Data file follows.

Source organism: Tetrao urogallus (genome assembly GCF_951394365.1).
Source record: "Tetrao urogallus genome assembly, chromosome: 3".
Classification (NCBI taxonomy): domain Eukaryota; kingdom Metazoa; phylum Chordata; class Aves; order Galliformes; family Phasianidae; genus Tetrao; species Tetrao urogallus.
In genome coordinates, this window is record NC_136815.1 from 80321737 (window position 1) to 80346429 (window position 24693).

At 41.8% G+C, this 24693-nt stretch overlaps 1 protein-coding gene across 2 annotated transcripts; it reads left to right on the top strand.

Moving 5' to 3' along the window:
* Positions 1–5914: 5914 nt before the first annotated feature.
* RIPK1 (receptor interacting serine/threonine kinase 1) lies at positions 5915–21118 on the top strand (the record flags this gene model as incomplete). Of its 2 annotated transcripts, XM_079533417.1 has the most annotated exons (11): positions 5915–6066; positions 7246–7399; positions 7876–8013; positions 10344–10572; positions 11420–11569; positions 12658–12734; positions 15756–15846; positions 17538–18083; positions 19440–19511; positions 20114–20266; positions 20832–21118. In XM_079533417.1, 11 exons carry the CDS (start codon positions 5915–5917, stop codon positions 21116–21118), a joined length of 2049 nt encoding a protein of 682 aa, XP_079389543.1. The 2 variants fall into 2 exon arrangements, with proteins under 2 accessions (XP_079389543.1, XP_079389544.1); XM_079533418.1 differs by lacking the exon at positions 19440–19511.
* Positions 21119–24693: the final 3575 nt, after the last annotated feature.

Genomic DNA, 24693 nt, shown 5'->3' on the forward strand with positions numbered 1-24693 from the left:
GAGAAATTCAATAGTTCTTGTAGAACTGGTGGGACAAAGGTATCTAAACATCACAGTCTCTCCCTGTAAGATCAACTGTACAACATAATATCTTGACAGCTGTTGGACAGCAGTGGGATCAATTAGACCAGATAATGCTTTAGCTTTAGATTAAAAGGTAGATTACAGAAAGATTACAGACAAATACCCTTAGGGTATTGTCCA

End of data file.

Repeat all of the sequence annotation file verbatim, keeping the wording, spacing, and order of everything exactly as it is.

Source organism: Tetrao urogallus (genome assembly GCF_951394365.1).
Source record: "Tetrao urogallus genome assembly, chromosome: 3".
Classification (NCBI taxonomy): domain Eukaryota; kingdom Metazoa; phylum Chordata; class Aves; order Galliformes; family Phasianidae; genus Tetrao; species Tetrao urogallus.
In genome coordinates, this window is record NC_136815.1 from 80321737 (window position 1) to 80346429 (window position 24693).

At 41.8% G+C, this 24693-nt stretch overlaps 1 protein-coding gene across 2 annotated transcripts; it reads left to right on the top strand.

Moving 5' to 3' along the window:
* Positions 1–5914: 5914 nt before the first annotated feature.
* RIPK1 (receptor interacting serine/threonine kinase 1) lies at positions 5915–21118 on the top strand (the record flags this gene model as incomplete). Of its 2 annotated transcripts, XM_079533417.1 has the most annotated exons (11): positions 5915–6066; positions 7246–7399; positions 7876–8013; positions 10344–10572; positions 11420–11569; positions 12658–12734; positions 15756–15846; positions 17538–18083; positions 19440–19511; positions 20114–20266; positions 20832–21118. In XM_079533417.1, 11 exons carry the CDS (start codon positions 5915–5917, stop codon positions 21116–21118), a joined length of 2049 nt encoding a protein of 682 aa, XP_079389543.1. The 2 variants fall into 2 exon arrangements, with proteins under 2 accessions (XP_079389543.1, XP_079389544.1); XM_079533418.1 differs by lacking the exon at positions 19440–19511.
* Positions 21119–24693: the final 3575 nt, after the last annotated feature.

Genomic DNA, 24693 nt, shown 5'->3' on the forward strand with positions numbered 1-24693 from the left:
GAGAAATTCAATAGTTCTTGTAGAACTGGTGGGACAAAGGTATCTAAACATCACAGTCTCTCCCTGTAAGATCAACTGTACAACATAATATCTTGACAGCTGTTGGACAGCAGTGGGATCAATTAGACCAGATAATGCTTTAGCTTTAGATTAAAAGGTAGATTACAGAAAGATTACAGACAAATACCCTTAGGGTATTGTCCA